- Swiss dot was invented during what is called St. Gallen’s Cotton Period (1750-1850). I think it’s important to note that St. Gallen’s cotton period coincides with the worldwide cotton boom and the subsequent apex of the transatlantic slave trade. This article by Henry Louis Gates, Jr. gives some good information about the relationship between cotton and the transatlantic slave trade.
- During the late 18th century to early 19th century, Swiss dot was particularly popular with French socialite ladies. This woman, the subject of a portrait from 1757, must have been very cutting edge with her dotted Swiss sleeves.
- The fabric gained new popularity post-WWII when couturiers like Christian Dior incorporated the delicate, dotted fabric in hyper-feminine corseted gowns. Today, Swiss dot is mostly associated with vintage fashion of this period, as well baby clothes and bridal veils.
Doing a little study on Swiss dot also gave me a better understanding of how or why I might use the fabric in the future. Because the fabric is so sheer and lightweight, it gathers very well. It would be good to add volume without bulk or extra weight. The gathering will also address the see-through nature of the fabric, creating a more opaque garment.
The Swiss dot chambray was, in the end, a good match for the Gretta tank pattern. I was worried that it would be too sheer, but as you can see, it’s totally fine. It’s very comfortable and feels like I’m wearing nothing. Now for my review of the Gretta tank pattern and the Seamwork membership:
Gretta Tank Review:
- The directions were very easy to understand. I have no trouble executing the instructions and never had to backtrack due to misunderstanding.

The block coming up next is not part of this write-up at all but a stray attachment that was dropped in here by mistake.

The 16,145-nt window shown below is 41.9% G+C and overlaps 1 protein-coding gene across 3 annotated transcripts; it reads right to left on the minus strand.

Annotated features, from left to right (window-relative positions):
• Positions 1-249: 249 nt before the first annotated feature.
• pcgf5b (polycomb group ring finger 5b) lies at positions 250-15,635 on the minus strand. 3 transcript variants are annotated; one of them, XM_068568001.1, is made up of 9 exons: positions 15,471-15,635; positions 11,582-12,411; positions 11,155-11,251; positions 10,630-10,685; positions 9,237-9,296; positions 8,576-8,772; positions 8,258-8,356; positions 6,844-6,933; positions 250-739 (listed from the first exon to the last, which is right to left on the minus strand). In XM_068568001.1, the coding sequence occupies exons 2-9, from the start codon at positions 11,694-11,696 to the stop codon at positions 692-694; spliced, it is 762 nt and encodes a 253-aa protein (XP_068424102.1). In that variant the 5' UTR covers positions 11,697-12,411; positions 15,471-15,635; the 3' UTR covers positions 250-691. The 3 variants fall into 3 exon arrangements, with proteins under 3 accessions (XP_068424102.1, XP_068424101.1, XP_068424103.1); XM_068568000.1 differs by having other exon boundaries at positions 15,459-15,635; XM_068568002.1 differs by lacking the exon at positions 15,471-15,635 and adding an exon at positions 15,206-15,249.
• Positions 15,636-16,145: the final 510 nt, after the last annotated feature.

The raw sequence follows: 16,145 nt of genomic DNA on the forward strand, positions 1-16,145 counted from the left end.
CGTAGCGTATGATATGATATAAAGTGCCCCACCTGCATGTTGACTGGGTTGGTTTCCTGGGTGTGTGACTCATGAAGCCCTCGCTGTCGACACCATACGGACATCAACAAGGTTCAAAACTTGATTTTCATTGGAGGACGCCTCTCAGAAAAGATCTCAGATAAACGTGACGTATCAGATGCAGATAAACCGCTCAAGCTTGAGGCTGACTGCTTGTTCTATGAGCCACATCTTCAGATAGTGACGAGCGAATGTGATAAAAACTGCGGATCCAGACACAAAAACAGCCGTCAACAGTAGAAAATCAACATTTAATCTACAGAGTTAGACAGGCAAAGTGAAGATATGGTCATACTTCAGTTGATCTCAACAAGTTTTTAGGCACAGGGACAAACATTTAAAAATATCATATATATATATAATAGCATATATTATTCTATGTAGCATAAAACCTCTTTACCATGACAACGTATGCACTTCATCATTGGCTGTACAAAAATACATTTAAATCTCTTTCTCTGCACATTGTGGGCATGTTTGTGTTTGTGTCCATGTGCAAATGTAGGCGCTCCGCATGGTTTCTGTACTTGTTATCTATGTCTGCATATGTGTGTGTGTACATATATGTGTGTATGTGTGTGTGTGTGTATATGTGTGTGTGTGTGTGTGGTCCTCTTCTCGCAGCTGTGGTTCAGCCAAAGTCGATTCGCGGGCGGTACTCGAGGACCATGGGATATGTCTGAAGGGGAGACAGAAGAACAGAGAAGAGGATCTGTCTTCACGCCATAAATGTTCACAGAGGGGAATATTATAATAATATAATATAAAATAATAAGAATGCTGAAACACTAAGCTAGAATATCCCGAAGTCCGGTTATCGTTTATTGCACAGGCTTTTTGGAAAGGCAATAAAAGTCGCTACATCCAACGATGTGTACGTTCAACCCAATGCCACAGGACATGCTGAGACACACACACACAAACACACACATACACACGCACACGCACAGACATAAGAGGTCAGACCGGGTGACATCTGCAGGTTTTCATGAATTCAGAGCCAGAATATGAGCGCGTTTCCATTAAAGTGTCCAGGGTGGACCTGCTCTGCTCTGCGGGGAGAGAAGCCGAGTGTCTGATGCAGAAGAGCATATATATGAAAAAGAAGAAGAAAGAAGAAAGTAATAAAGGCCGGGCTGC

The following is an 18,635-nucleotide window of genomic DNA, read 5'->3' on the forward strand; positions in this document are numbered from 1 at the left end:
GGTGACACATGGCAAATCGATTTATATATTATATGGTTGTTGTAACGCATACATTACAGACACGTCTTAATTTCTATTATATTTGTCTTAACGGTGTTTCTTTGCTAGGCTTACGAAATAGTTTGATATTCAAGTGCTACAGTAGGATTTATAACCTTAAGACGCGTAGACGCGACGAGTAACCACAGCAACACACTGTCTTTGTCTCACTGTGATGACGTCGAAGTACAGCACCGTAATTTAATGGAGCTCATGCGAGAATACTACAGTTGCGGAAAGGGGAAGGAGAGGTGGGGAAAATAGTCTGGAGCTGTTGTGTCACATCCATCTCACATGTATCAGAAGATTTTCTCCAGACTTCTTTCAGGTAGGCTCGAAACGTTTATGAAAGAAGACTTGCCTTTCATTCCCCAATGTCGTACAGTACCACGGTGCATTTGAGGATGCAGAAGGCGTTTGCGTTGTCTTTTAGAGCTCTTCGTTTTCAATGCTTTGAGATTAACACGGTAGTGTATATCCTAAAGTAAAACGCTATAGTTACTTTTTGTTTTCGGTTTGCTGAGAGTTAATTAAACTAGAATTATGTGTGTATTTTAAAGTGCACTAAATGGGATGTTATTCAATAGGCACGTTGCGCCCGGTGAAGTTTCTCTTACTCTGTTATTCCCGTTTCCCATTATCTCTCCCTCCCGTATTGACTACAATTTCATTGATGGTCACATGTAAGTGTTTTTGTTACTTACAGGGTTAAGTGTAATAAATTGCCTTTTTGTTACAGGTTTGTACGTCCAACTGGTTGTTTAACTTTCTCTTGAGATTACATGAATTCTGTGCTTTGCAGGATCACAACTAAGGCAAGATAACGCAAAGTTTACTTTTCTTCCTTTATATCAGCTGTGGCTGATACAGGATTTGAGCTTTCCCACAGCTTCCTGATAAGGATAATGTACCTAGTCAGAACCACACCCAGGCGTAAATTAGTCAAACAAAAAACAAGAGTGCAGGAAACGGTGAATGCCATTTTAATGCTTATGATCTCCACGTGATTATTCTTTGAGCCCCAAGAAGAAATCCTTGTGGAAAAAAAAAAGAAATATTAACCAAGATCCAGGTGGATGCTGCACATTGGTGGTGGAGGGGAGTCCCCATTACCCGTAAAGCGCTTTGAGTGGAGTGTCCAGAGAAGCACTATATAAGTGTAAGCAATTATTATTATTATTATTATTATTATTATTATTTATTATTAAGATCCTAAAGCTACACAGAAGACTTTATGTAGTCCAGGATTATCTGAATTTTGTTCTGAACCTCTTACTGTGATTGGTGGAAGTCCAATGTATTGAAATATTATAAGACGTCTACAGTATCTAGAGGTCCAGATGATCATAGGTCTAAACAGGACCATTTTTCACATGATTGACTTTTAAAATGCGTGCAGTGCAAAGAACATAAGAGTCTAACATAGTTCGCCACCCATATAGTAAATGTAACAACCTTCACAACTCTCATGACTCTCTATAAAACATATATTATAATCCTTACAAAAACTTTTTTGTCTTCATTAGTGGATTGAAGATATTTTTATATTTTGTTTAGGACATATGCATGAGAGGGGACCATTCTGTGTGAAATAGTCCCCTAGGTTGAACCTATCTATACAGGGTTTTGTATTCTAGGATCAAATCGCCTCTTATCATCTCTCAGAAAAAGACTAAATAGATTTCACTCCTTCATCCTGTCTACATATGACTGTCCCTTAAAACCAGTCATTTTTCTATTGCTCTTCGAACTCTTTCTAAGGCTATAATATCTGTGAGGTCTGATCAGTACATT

- The shoulder ties are a cute element that I can incorporate into self-drafted projects in the future.
- The Gretta tank has a very, very poor fit. I read reviews of the pattern before attempting it. Without fail, the oversized fit was a problem. I took heed and made adjustments, taking it in an inch on both sides of the smallest size. I still think the fit is not right. I am petite, but not terribly small. For reference, I’m 5’2” and 122 lbs. I have a very evenly proportioned body type and I usually have few issues with commercial patterns.
- Despite poor reviews, I decided to make the Gretta tank because I was struggling to identify Seamwork patterns that I was excited about. Since I was less than enthused by the Seamwork pattern library, and the one pattern I did make had a very disappointing fit, I have canceled my Seamwork membership after a couple of months. I do think the idea of the membership is a great thing, but the pattern program needs some tweaking. I starting seeing so many covetable PDF patterns from other makers and the same value wasn’t there for me with the Seamwork selection. I think Seamwork is a beautiful site, with great articles. If the pattern library works for you it may be worth it. However, as many other people have stated, beware of the fit. If the drafting of the patterns improves, I’d be willing to give Seamwork another try. But, for now, I can keep myself busy with other options.